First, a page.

Timing is everything when you buy a franchise: what to do and when
Planning to buy a franchise? Between undertaking your due diligence on the brand, speaking to other franchisees, inspecting possible site locations and perhaps securing finance, it is important not to forget the legal side of the process.
To make things easier, we have compiled this breakdown of the seven steps in the usual legal process of entering into a franchise agreement.
1. Make general enquiries before receiving anything
Before you receive any documents, or even ask for documents, you should make as many general enquiries with the franchisor as possible. Asking questions will give you a good idea about whether you want to, or should, proceed any further. These queries may relate to:
- the operation of the franchise system;
- how a business site will be selected;
- the initial costs;
- the system’s recent performance; and
- anything else you are concerned about.
Additionally, an internet search of the franchisor and each individual director is standard practice.
Franchisors often require a non-refundable (or at least partially non-refundable) deposit or another amount before providing you with any documents, so investigating a little before proceeding to any formal step could save you funds long term.
2. Sign a confidentiality agreement
If you have indicated that you are satisfied with the initial information the franchisor has provided and you are ready to take the next step, the franchisor will probably require you to sign a confidentiality agreement. This will occur before you receive the franchise documents or other confidential information.
The confidentiality agreement is generally short and straightforward, requiring you to agree not to use, share or disclose any of the franchisor’s confidential information you receive.
You may also wish to seek an assurance that any personal information you provide as part of the application process will also be treated as confidential.
3. Receive the franchise documents
Once you have signed a confidentiality agreement (and perhaps provided the deposit), you will receive the franchise documents, which importantly include the:
- franchise agreement
- disclosure document
These are the two key and essential documents in any franchise purchase. Generally, the franchise agreement will contain the information specific to you, for example, your company name and the specific territory you are acquiring.
However, it is also somewhat common for the franchisor to simply give you a copy of their standard agreement at first instance, which has not been tailored.
You will also receive a copy of the Franchising Code of Conduct and an Information Statement, which the franchisor must provide before you enter the agreement. You will be asked to acknowledge receipt of these documents.
4. Seek legal, business and accounting advice
Once you have received the franchise documents, it is time to seek professional advice. Look for a lawyer, accountant and advisor who specialise in franchising to ensure you receive the best advice.
A franchise lawyer will be able to:
review the franchise documents and identify key issues or risks contained in them;
explain how the documents will be interpreted in light of the Franchising Code of Conduct; and
help you negotiate changes to the franchise agreement if necessary
They will also be able to explain some of the important aspects of franchising law. This will help you to understand and monitor the franchisor’s obligations.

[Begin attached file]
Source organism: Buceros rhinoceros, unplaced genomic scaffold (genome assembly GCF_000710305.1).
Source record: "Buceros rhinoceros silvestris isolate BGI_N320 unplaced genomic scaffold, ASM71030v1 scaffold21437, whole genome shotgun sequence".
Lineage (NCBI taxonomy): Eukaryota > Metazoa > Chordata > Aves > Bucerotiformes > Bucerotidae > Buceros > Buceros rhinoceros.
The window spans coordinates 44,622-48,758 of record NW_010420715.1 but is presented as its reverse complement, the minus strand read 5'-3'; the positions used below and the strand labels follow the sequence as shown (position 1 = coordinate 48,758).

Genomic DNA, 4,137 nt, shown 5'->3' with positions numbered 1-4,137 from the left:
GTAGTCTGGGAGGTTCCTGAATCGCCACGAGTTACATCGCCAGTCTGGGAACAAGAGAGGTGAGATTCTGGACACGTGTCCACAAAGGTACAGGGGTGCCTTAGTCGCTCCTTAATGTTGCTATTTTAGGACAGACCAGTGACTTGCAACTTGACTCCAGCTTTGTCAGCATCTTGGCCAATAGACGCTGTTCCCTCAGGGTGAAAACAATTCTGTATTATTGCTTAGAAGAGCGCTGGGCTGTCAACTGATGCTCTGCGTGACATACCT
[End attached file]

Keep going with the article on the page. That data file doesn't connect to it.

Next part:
Importantly, even if you are completely happy with the terms of the proposed agreement, you cannot sign anything until you have had the document for at least 14 days.
Now that you are aware of any key issues with the franchise agreement, you should negotiate them with the franchisor. Your lawyer can manage this process for you and liaise directly with the franchisor or their lawyers.
Often, franchisors are willing to engage in the negotiation process and consider any reasonable requests, particularly in newer or more up-and-coming franchise systems.
The agreement must be a complete record of the deal struck. So if the franchisor makes some additional promise or assurance, you should request its inclusion in the written agreement. This is often in the form of a special condition or warranty.
As most franchise agreements contain ‘entire agreement’ and ‘no warranty’ clauses, it will be difficult to enforce the promise or assurance if it is not in the document.
6. Sign the agreement
As stated above, the Franchising Code requires you to wait at least 14 days from receiving the franchise documents before signing the franchise agreement. During this time, you can seek advice legal, business and accounting advice and negotiate.
Once the previous steps occur, you can sign. You should always sign two copies of the franchise agreement and disclosure document so both you and the franchisor have an original copy for your records.
You must execute the document correctly and make sure you also sign any receipts or acknowledgements. If you make any minor amendments by hand, all parties should initial them to indicate their agreement.
7. Note the cooling off period
Under the Franchising Code, you have the right to terminate the franchise agreement within seven days of signing the agreement or making a payment under the agreement (whichever is earlier).
Take careful note of the date you signed the agreement and mark the day which is seven days later to ensure you do not miss the window to terminate if you have reason to do so. If you exercise this right, the franchisor must, within 14 days, repay all payments you have made under the agreement, minus any reasonable expenses the franchisor has incurred.
Timing is everything in the process to buy a franchise. Mapping out the process means you will avoid snags or delays along the way, putting you one (or seven) steps closer to opening the doors of your new business.